Wednesday, March 05, 2008
Really - it's quite easy!
The task we have set ourselves is really quite simple. We just have to transcribe as accurately as we can the words of the Enumerator.
Of course, it is all made more complicated by the requirements of Free Census, and indeed, by those of the author of this blog.
Still, in the end, it is pretty simple. Transcribe the words of the Enumerator, warts and all, into the spreadsheet. If he misspells Scholar, then so do you. If he has a 19-year old Scholar, then you will have to input (Scholar), but his words are intact.
I find that the biggest aid I have is Google (or the search engine of your choice). If the Enumerator has written down a place name unknown to the Free Census software, or me, I usually type it into Google. Of course, knowing the correct version doesn’t mean that I don’t type in the Enumerator’s version. But just knowing that there is a “real” place spelt somewhat differently is an aid to reading the words on the page.
I also use Google for personal names and occupations. Google will search our online texts; in fact we often figure in the first ten hits it reports. So, if we have already transcribed a person, or an occupation, or a place, then it will come up. There are, of course, other aids. The IGI is online for free. You can confine your search to the parish you are working on. If you are working on a Cornish piece, you can use the COCP search engine. You can browse our online texts, the enumerators often used the same route for each census, and English and Cornish place names have remained the same for centuries.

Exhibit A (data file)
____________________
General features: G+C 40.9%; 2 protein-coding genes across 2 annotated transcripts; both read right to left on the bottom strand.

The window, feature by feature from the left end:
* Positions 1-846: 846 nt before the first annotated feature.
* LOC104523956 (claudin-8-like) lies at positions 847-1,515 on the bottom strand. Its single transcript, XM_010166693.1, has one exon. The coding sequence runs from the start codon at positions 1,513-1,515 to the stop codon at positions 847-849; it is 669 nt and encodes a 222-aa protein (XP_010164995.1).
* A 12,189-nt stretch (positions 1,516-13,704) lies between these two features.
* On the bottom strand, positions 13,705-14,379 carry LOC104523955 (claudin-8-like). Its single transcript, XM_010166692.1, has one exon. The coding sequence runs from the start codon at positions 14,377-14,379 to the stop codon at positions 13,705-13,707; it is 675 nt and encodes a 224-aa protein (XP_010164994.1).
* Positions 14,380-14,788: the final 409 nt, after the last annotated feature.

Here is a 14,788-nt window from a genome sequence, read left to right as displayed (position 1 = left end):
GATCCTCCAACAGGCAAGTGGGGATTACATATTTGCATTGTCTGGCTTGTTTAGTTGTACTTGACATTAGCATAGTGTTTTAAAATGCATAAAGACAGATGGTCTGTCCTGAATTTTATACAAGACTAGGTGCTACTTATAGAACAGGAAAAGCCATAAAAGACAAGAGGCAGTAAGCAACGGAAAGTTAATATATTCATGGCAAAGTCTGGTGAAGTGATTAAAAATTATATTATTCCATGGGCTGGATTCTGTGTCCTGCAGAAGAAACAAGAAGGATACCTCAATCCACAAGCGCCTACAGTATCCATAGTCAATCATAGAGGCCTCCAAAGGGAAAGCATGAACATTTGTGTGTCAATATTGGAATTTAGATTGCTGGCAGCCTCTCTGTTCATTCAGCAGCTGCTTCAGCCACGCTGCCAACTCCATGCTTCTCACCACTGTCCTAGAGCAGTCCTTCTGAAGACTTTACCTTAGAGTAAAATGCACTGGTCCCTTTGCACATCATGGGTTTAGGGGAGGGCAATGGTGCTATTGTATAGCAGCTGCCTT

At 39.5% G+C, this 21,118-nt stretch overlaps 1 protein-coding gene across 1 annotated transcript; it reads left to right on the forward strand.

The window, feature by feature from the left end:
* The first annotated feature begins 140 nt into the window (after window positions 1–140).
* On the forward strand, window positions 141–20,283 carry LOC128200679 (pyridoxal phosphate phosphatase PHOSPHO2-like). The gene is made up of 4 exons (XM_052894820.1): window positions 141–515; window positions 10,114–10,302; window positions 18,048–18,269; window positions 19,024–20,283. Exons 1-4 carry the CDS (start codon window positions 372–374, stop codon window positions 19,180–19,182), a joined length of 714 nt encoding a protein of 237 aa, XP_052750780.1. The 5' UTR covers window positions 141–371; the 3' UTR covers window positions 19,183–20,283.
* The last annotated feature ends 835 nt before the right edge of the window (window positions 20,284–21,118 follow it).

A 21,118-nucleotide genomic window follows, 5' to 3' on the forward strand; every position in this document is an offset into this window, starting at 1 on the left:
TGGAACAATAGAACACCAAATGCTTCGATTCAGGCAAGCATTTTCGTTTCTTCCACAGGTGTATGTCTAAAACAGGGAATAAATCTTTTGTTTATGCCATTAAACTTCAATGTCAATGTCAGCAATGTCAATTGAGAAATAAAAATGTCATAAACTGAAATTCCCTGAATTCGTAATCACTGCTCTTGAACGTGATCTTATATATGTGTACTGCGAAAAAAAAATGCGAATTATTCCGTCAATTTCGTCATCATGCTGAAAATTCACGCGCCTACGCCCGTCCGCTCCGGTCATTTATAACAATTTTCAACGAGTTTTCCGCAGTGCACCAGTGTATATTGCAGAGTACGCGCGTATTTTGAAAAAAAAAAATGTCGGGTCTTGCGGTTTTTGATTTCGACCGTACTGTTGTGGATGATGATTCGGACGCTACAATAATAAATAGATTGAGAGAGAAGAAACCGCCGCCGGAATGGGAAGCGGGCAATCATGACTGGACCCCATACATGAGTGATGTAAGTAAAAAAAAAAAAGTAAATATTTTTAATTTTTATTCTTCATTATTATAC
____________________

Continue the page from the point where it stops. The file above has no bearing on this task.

It also helps if you read what you are writing. The numbers of times I find miss-transcriptions, when the transcriber or checker has got it correct only a page or so earlier.
Finally, you have one aid I don’t have. ME! I am quite happy for people to write to me and I will take a look at the image for you and give a second opinion. I can also download an image from Ancestry and email it to you. We also have an instant messaging system up and running. Instructions on how to access that can be given and are also on this blog. You might get an answer in minutes using either of these methods. I would rather correct things as you do them than have to do them in the final stages.
The picture at at the top was sent in by a volunteer living in Tasmania - it illustrates that she has other interests than my wretched census returns!!!!